Bethany Zummo shows off some of the filtered masks she has sewn together and donating to local community in Dublin, California.
COLORADO SPRINGS, Colo. (April 3, 2020) – Bethany Zummo (Dublin, California), a 2016 Paralympic gold medalist in sitting volleyball as the starting libero for Team USA, is accustomed to passing volleyballs to her teammates to score points.
With the COVID-19 virus putting much of her volleyball training on hold, Zummo has found another way to continue passing the goods on in a positive way. However, instead of scoring points, her passing is now helping to save lives and protect her community.
Zummo, who dreams of owning her own clothing business where she designs the apparel from start to finish, is creating filtered hospital masks at home and distributing them among her Dublin, California, community to help prevent the spread of the COVID-19 virus.
Zummo was disappointed when she learned that the Tokyo Games was postponed until 2021, but she has taken it in stride and using this time for a higher purpose.
“I understand that I don’t have control over this virus,” Zummo said. “I know that I will be ready for the Games when they finally happen. However, I’m using this time purposefully, utilizing my skills as a seamstress to help as many people as I can!”
Like many people, Zummo and her family has extra time on their hands at home while in quarantine, and the internet and social media has occupied a chunk of that time. Zummo acknowledges the idea for making the masks came via social media.
“My sisters proposed the idea after seeing a do-it-yourself face mask tutorial on social media,” Zummo said. “I was on board immediately and got to work after researching the most practical way to construct filtered masks. I was especially concerned with the masks being up to par with what the medical community needs.”
Zummo, who has made 50 masks so far in her preliminary work, has a goal to make 250 to 300 masks from the fabric scraps that she has accumulated over the years, but that will not stop her from making more.
“Our goal is to produce as many as possible from the fabric we have collected over the years,” Zummo said. “My mom refuses to let go of excess material, so we have a lot of random patterns and colors to use. I would say we could make about 250 to 300 masks from this material alone. Of course, when we run out of fabric, we are prepared to purchase more fabric to continue our production.”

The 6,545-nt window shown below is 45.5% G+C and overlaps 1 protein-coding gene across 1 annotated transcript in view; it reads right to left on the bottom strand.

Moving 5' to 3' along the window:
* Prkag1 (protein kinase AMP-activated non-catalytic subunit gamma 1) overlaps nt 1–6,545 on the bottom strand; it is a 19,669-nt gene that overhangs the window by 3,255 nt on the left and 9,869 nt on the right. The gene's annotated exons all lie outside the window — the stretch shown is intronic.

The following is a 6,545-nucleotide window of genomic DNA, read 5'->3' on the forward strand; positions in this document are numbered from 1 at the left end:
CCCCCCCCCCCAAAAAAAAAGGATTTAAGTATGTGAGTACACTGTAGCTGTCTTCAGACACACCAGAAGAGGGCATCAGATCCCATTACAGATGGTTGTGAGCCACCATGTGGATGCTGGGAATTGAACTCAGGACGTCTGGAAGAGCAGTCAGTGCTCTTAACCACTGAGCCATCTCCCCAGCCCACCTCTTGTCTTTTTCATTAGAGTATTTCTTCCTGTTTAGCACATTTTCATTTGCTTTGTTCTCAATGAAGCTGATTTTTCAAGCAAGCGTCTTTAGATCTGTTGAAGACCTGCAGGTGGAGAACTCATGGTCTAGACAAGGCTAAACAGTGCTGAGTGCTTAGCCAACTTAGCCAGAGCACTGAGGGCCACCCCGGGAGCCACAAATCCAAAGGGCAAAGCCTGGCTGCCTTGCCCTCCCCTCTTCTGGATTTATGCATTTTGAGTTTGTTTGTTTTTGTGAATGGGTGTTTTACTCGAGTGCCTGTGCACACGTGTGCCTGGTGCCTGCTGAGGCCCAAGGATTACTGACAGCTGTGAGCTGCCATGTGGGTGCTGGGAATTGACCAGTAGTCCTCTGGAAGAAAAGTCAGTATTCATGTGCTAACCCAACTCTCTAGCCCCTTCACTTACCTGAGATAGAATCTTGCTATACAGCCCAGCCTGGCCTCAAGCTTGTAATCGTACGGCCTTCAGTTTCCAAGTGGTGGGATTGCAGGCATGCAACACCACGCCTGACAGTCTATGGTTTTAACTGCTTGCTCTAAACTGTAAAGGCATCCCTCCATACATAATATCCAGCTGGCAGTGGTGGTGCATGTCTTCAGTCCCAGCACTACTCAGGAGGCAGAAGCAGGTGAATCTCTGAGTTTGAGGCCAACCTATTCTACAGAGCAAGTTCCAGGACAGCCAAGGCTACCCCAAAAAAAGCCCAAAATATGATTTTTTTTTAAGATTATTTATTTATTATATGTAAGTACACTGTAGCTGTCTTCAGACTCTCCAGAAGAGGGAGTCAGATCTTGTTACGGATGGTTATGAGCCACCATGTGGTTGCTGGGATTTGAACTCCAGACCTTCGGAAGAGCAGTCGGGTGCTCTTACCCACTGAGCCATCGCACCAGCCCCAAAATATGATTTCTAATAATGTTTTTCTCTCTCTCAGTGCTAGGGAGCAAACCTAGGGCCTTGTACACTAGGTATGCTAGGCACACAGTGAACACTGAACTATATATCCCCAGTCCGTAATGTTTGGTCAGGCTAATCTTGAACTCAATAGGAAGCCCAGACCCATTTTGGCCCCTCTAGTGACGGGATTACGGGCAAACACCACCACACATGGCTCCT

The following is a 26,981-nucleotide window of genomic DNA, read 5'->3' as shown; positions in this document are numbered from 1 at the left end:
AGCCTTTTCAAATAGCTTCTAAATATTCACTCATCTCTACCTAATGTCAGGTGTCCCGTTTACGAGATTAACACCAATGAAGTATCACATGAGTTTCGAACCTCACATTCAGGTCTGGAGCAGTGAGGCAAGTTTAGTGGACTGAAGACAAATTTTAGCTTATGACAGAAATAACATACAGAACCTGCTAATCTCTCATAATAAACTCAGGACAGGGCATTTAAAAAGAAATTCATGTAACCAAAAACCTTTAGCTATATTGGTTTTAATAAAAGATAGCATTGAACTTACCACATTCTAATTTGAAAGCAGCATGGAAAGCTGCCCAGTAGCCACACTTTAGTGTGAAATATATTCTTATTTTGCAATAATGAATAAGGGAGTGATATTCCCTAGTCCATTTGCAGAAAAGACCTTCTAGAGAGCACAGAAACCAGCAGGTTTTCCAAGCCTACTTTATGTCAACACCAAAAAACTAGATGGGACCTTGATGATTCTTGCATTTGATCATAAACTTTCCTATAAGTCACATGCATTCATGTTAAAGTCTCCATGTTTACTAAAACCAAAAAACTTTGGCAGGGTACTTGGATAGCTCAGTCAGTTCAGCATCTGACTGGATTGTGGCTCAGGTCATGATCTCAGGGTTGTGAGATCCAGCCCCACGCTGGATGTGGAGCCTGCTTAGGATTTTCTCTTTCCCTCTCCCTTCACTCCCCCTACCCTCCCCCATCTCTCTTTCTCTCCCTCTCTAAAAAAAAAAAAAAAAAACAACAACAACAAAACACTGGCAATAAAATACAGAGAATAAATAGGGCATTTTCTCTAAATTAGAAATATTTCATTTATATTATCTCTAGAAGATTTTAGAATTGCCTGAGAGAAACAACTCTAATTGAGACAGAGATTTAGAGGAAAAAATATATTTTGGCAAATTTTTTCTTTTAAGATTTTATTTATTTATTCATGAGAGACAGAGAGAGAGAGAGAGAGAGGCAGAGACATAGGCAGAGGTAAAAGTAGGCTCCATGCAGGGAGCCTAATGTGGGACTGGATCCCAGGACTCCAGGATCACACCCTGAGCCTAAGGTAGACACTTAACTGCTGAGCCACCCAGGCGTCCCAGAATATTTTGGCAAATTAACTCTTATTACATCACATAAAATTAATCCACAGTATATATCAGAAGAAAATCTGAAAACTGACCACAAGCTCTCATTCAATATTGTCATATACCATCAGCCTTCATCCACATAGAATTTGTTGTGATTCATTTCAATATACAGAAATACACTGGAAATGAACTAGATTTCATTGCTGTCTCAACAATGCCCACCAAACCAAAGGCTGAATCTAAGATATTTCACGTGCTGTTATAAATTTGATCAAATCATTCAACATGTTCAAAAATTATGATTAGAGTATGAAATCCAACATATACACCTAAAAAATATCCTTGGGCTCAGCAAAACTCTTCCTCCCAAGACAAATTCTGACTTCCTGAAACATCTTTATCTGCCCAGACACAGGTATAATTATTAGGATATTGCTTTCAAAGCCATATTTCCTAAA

For now, the masks will stay within her community.
“We will be sending the masks to family and friends who were unable to obtain any protective equipment, as well as medical professionals in our community,” Zummo said.
Zummo is no stranger to the sewing machine, having been taught at a young age and going to college to put her skills to use. In fact, she even created one of her sitting team teammate’s wedding dress.
“My mom and grandma taught me to sew when I was very young,” Zummo said. “In high school, I made all of my homecoming and prom dresses. I went on to college to pursue a degree in theatre design, as a costume designer and technician. Now, I feel like I can use my skills to help others by sewing masks.”
Aside from making masks for her community during the COVID-19 stay-at-home rules, Zummo has remained busy with a growth mindset attitude while also staying in shape for when she can rejoin her teammates on the sitting volleyball courts.
“My family and I are keeping each other busy by teaching classes to each other on a daily basis,” Zummo said. “I taught yoga, my mother taught hula, and my grandma taught a cooking lesson! My aunt and I even participated in one of my team’s online Pilates classes! Additionally, my boyfriend and I have daily workout dates over the phone, which is normal being he lives and trains in Brazil!”
Zummo cannot wait for a time when everyone becomes unmasked and live returns to normal.